In the wake of the Oct. 29 storm that damaged or destroyed more than 300,000 housing units in New York state, Cuomo has issued controversial warnings about climate change and has led efforts to find long-term solutions against future storms and floods.
“Climate change is a reality, extreme weather is a reality, it is a reality that we are vulnerable,” Cuomo said at a Sandy-recovery briefing in October. “Protecting this state from coastal flooding is a massive, massive undertaking. But it’s a conversation I think is overdue.”
In more recent speeches, Cuomo has suggested residents should abandon flood-prone areas. “There are some parcels that Mother Nature owns,” he said in his January State of the State address. “She may visit once every few years, but she owns the parcel and when she comes to visit, she visits.”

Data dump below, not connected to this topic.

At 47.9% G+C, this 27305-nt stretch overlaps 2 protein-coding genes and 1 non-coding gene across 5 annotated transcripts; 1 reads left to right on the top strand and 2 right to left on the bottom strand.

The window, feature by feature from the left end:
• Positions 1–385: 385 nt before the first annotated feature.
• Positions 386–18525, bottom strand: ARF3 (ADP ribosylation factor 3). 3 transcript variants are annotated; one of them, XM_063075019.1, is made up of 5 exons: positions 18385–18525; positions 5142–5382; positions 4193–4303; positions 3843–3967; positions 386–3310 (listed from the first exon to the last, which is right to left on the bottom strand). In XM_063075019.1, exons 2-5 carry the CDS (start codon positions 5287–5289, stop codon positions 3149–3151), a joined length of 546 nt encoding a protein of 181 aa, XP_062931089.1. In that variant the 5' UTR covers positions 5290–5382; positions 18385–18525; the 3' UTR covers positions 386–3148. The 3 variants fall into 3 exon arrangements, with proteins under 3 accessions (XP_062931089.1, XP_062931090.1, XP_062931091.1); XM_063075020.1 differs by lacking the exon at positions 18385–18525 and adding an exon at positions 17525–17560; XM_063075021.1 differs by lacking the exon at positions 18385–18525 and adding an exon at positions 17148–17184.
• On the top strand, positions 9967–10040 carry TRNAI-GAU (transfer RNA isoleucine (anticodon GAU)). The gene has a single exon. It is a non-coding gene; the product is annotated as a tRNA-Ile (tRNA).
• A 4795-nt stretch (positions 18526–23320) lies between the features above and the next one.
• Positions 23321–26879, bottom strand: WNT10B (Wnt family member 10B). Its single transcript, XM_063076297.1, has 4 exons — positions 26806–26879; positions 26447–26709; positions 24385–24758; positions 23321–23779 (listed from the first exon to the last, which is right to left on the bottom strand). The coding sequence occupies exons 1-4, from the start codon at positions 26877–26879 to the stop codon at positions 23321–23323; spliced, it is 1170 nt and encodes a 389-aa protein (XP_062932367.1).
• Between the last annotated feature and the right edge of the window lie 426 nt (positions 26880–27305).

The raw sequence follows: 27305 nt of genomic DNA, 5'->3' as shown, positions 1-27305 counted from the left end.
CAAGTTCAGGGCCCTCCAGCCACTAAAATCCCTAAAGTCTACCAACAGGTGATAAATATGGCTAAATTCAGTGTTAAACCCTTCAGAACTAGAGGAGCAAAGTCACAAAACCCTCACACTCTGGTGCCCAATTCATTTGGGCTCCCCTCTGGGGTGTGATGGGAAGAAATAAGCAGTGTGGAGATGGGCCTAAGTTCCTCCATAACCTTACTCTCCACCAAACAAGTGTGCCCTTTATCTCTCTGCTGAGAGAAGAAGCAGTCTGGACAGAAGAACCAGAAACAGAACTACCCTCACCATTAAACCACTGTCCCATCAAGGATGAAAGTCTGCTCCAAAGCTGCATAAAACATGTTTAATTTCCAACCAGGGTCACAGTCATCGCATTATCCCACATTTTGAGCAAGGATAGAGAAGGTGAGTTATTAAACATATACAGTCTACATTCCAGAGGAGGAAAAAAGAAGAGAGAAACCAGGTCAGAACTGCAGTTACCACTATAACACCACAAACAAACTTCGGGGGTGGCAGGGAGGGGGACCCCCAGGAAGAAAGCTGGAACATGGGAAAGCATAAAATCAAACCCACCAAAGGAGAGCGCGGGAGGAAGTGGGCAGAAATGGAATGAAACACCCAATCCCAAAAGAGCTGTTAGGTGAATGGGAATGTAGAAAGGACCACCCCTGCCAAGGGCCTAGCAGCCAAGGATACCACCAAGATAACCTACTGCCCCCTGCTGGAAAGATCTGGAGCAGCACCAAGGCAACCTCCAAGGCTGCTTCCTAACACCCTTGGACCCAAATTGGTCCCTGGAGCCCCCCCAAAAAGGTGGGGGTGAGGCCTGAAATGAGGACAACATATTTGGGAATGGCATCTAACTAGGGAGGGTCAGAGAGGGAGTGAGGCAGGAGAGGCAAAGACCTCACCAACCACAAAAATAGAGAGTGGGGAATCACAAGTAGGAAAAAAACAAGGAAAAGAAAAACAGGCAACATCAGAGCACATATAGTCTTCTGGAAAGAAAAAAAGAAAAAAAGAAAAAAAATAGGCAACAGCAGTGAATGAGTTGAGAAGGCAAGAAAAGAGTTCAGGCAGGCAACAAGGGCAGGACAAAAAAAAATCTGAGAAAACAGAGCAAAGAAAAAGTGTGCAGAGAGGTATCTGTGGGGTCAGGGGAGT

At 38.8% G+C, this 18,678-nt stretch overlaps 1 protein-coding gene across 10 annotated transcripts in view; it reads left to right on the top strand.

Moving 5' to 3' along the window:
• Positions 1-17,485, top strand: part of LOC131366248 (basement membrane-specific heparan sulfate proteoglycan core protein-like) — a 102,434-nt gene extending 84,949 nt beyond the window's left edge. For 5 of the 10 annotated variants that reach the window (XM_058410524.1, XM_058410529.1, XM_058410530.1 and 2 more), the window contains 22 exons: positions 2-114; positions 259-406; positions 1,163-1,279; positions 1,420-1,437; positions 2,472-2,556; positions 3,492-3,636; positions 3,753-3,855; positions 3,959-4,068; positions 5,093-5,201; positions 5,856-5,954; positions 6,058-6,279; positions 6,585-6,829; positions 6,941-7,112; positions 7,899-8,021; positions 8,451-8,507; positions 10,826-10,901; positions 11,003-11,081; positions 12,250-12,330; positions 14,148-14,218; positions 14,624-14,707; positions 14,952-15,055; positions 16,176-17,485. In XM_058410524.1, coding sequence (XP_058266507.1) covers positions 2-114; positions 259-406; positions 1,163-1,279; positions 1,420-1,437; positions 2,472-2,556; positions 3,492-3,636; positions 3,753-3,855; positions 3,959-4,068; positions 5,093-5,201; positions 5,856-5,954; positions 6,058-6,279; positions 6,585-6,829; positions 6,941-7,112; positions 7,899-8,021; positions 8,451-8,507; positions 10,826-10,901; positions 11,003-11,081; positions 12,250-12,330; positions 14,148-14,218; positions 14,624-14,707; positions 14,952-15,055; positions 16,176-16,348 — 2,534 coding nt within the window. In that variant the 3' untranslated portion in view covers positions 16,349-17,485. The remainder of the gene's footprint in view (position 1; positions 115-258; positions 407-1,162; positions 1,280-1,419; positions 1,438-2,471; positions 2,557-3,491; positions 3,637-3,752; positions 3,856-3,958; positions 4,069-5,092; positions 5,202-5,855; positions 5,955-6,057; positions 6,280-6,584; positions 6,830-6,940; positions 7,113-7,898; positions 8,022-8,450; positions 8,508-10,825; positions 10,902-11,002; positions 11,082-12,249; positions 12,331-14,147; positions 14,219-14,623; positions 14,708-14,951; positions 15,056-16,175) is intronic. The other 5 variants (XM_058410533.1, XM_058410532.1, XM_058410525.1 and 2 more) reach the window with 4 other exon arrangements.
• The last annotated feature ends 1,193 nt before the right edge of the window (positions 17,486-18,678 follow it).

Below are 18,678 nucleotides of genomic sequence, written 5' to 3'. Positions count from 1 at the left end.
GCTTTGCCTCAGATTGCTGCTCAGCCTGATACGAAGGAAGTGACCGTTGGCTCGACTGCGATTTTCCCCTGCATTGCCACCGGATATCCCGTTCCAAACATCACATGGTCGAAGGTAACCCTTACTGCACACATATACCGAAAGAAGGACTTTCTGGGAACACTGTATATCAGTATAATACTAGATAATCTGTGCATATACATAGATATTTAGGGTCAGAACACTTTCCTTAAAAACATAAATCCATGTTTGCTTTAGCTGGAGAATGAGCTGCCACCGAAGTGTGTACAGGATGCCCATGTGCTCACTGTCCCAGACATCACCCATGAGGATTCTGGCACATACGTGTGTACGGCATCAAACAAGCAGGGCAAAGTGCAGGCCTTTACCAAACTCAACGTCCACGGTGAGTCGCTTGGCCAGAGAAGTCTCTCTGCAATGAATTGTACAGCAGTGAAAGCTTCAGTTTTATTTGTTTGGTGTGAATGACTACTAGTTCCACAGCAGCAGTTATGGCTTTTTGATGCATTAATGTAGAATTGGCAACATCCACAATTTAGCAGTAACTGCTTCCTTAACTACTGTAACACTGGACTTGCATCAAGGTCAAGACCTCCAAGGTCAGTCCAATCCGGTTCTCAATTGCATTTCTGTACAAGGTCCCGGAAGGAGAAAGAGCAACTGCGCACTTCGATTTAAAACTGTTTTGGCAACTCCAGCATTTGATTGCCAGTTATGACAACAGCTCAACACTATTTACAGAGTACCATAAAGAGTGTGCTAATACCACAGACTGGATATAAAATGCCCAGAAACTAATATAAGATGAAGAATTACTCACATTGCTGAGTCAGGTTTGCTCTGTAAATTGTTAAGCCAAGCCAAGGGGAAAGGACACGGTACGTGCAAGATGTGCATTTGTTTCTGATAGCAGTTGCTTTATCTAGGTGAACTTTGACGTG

As part of his plan to return parcels of land to nature, Cuomo has proposed using federal and disaster relief funds to purchase and raze roughly 10,000 homes destroyed by Sandy in the 100-year floodplain, a zone that has a 1 percent chance each year of experiencing greater than normal flooding.
Under the proposal, the state would offer homeowners the pre-storm full market value of their house. Those in severe flood-prone areas would receive a 10 percent bonus above market value as an added incentive to sell. In extreme-risk areas, the state would offer an additional 10 percent bonus if every homeowner on a block signed up for the buyout.